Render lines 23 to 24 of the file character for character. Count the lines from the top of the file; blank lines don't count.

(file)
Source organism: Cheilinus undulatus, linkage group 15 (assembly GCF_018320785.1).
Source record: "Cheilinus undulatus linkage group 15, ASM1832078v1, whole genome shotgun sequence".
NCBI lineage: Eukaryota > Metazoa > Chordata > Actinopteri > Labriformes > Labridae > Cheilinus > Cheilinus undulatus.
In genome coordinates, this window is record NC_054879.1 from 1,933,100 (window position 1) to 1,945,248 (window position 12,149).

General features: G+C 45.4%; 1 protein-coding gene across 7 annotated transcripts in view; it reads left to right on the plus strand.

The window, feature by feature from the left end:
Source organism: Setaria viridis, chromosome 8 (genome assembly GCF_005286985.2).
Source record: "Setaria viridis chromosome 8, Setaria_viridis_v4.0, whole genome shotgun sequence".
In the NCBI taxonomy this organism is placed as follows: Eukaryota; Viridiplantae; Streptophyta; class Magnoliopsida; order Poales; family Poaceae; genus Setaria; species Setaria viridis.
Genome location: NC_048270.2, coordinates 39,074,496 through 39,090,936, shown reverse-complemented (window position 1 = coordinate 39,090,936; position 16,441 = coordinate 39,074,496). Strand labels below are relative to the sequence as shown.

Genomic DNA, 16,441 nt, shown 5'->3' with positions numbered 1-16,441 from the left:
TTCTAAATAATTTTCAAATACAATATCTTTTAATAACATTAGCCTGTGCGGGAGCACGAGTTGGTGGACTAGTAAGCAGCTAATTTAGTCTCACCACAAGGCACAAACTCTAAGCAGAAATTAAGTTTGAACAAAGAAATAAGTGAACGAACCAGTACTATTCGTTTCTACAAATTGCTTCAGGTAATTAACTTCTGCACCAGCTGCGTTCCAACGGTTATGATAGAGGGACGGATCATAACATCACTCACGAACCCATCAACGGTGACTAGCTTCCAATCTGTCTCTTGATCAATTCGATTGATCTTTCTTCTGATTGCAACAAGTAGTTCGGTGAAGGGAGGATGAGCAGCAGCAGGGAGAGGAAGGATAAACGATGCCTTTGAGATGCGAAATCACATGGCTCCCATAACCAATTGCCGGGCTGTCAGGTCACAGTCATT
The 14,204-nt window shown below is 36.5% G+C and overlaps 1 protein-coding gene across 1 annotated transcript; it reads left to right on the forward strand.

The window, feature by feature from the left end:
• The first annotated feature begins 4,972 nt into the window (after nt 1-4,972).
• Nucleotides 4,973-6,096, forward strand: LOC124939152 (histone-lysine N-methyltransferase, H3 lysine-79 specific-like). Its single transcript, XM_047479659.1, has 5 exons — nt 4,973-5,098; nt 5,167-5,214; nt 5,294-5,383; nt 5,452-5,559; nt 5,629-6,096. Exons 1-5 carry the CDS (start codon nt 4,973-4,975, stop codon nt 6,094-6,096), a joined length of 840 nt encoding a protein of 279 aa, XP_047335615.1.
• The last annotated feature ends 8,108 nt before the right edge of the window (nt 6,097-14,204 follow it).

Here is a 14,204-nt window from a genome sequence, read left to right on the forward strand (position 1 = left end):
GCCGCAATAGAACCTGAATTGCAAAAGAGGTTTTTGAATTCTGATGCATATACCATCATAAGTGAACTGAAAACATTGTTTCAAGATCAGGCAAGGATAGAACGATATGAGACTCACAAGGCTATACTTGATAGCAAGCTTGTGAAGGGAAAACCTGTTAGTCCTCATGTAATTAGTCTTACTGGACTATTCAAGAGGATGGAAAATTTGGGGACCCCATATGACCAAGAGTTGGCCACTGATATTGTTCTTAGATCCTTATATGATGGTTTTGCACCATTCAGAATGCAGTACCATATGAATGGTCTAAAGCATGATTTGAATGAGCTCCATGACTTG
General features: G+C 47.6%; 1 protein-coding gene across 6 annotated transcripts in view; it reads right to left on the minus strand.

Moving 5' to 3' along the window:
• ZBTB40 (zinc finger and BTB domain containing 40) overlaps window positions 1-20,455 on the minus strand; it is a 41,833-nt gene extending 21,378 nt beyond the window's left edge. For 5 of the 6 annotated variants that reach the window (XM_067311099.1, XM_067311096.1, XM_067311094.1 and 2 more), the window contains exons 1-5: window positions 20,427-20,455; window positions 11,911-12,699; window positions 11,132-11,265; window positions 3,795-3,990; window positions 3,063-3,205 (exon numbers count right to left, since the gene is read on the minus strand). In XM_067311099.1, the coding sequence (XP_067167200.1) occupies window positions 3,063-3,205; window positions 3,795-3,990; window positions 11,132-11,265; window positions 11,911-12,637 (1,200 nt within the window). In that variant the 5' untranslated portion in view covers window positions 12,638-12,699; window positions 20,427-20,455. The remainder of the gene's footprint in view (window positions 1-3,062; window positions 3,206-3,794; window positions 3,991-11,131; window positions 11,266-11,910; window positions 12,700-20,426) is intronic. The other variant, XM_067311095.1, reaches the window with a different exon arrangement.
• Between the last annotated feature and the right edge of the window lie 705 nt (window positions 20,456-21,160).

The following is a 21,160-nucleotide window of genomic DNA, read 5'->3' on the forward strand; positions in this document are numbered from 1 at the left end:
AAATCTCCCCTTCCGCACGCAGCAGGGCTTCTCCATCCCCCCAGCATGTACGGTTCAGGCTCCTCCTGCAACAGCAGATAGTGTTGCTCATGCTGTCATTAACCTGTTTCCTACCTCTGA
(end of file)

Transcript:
• Between the last annotated feature and the right edge of the window lie 705 nt (window positions 20,456-21,160).

The following is a 21,160-nucleotide window of genomic DNA, read 5'->3' on the forward strand; positions in this document are numbered from 1 at the left end: